I was just reading John 11 today. In it Jesus raises Lazarus from the dead. Afterward the Pharisees are angry and want to kill him because, you know… that’s a perfectly natural response to SOMEONE BEING RAISED FROM THE DEAD, right??
Anyway, so the Jews are trying to figure out how to deal with the “threat” of Jesus on their power and livelihood. First it’s interesting to note they don’t even think for a moment on the implications of him actually being the Messiah. As it had been for the entire history of their people, all they could see was their Earthly status and possessions at risk. They cared nothing for the redemption of sins or right standing with the Father.
The even more interesting thing to me (today) is in verse 49-52:
“But one of them, Caiaphas, who was high priest that year, said to them, “You know nothing at all. Nor do you understand that it is better for you that one man should die for the people, not that the whole nation should perish.” He did not say this of his own accord, but being high priest that year he prophesied that Jesus would die for the nation, and not for the nation only, but also to gather into one the children of God who are scattered abroad." (John 11:49-52 ESV)
Sooo…. Caiaphas is prophesying, and not by choice. He’s meaning to say one thing, and in one sense actually saying it, but all the while actually becoming the mouthpiece of God to foretell events to come? This isn’t because he’s a righteous man, it’s because God wills it. It isn’t because Caiaphas chooses to prophesy, God chooses for him and gives him no say in the matter. How does the psychology of this even work for Caiaphas? The more I think about this the more my head hurts.
Here’s a good writeup on this that I really enjoyed: http://www.jimmcguiggan.com/reflections3.asp?status=John&id=362
Something else I read today along the same vein:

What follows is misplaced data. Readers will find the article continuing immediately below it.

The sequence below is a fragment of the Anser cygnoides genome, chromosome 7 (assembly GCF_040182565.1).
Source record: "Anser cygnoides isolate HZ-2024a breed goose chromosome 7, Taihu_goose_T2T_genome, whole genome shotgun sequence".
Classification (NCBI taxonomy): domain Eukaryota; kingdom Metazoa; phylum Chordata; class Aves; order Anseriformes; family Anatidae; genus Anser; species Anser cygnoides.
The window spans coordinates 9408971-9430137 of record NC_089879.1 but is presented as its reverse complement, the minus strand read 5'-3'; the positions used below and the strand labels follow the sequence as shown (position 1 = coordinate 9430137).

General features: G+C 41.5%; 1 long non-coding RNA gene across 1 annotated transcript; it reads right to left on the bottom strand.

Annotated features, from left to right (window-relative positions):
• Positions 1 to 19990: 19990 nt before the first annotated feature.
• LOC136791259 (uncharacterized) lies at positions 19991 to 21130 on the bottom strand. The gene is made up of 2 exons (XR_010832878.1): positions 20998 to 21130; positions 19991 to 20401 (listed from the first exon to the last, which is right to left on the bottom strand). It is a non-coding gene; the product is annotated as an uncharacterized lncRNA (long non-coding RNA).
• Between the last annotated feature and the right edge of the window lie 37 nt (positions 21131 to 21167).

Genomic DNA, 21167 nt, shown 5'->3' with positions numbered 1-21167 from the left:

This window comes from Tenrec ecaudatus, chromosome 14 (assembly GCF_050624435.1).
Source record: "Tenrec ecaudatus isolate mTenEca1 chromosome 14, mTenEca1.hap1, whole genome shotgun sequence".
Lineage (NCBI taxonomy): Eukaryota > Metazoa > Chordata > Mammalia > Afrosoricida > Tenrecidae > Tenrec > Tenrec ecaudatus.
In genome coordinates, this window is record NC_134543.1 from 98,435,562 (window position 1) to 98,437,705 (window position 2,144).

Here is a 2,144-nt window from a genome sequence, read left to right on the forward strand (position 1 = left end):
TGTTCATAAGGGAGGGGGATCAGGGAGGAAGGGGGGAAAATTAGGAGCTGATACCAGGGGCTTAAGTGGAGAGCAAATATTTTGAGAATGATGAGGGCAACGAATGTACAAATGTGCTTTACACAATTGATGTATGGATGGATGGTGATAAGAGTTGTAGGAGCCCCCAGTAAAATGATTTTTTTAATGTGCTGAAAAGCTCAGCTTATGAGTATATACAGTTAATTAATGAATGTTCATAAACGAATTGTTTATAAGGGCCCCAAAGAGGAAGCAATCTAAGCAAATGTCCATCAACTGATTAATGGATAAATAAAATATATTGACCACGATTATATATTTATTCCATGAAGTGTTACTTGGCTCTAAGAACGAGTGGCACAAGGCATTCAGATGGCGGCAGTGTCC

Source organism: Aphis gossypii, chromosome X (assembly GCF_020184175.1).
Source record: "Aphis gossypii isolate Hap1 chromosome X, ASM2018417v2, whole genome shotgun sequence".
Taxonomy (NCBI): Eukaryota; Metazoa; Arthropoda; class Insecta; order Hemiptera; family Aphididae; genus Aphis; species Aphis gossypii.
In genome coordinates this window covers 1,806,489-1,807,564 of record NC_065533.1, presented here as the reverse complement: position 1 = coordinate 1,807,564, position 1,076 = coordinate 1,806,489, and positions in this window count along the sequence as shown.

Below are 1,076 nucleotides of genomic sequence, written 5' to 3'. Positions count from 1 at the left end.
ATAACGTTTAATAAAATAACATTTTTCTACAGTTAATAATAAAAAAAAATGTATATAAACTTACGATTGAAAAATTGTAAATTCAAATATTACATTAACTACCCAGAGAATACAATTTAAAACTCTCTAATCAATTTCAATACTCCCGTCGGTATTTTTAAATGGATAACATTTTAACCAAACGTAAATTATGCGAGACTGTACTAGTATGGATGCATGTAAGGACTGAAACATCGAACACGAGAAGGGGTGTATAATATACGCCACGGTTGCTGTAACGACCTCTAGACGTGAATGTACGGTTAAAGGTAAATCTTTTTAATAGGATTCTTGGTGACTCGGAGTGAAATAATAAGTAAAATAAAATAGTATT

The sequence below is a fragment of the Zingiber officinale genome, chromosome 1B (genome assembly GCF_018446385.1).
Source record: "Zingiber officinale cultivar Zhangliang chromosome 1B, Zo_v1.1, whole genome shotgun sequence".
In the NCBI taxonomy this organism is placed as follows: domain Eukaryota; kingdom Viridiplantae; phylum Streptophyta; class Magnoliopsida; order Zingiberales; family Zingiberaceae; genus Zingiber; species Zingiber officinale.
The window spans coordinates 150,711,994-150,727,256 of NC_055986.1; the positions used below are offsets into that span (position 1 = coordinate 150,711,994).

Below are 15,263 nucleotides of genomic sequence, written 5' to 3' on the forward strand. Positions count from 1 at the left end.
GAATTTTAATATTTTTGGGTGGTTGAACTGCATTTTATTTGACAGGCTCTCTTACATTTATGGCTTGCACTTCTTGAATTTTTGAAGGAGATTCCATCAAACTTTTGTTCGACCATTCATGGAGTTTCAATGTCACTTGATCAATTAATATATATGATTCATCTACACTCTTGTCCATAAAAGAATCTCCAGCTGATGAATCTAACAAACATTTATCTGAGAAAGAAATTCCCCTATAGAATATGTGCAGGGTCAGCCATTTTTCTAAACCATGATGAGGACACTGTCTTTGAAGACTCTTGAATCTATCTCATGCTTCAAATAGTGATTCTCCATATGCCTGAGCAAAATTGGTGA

“And if the prophet is deceived and speaks a word, I, the LORD, have deceived that prophet, and I will stretch out my hand against him and will destroy him from the midst of my people Israel” (Ezekiel 4:9 ESV)
So God actually DECEIVES the prophet, gives him something false to say so as to also lead astray the one inquiring of the prophet, and then destroys him! Actually, if you look at the context you’ll see God destroys both the prophet and the inquirer, but I’m trying to focus on some observations about prophesy here.
More Questions than Answers
I often wonder how the prophesies contained in the Old Testament came to be. Some of them are the strangest thing… the author/prophet delivering them will be talking about something, then at random be clearly talking about Jesus’ coming (in detail), and then continue with what he was saying like nothing just happened. Wait, what???
I mean, did they even realize what just happened? Did they know that they were just speaking of the future or did they, like Caiaphas, have something else in mind to say? My guess is that maybe sometimes they knew and sometimes they didn’t, but even if they didn’t know, it’s funny that for the centuries leading up to Christ the Jews saw these prophesies of the coming Messiah for what they were, even if the prophet didn’t.
I don’t really have any answers here, I’m just making observations. I find it interesting that the word of God is going to be delivered, whether the prophet is a willing party or not. God is no respecter, at least in these cases, of the prophet’s “freewill” and will even use the prophet as a tool of deception to accomplish his own will!
This is a bit of a contrast to a lot of contemporary “prophesy”. I’ll admit I’m not very well studied on this, but I’ve been wondering a lot lately about how much modern day “prophesy” really resembles what’s modeled in the Bible…
but I digress (for now).